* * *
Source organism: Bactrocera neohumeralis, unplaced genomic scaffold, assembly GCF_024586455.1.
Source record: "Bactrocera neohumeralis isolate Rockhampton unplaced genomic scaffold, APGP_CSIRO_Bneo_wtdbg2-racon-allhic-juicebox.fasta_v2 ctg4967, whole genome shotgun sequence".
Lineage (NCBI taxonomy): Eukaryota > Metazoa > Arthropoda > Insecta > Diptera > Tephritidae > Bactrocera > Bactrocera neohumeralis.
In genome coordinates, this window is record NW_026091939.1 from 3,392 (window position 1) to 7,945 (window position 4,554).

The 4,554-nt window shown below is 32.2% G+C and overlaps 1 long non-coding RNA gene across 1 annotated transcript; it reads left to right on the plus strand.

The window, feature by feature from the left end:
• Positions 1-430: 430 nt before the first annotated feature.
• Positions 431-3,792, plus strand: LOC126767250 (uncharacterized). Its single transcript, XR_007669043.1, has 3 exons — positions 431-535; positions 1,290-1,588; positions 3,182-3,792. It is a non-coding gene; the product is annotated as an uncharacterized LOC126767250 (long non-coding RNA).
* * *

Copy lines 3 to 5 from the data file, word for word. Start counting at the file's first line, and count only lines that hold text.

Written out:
Lineage (NCBI taxonomy): Eukaryota > Metazoa > Arthropoda > Insecta > Diptera > Tephritidae > Bactrocera > Bactrocera neohumeralis.
In genome coordinates, this window is record NW_026091939.1 from 3,392 (window position 1) to 7,945 (window position 4,554).

The 4,554-nt window shown below is 32.2% G+C and overlaps 1 long non-coding RNA gene across 1 annotated transcript; it reads left to right on the plus strand.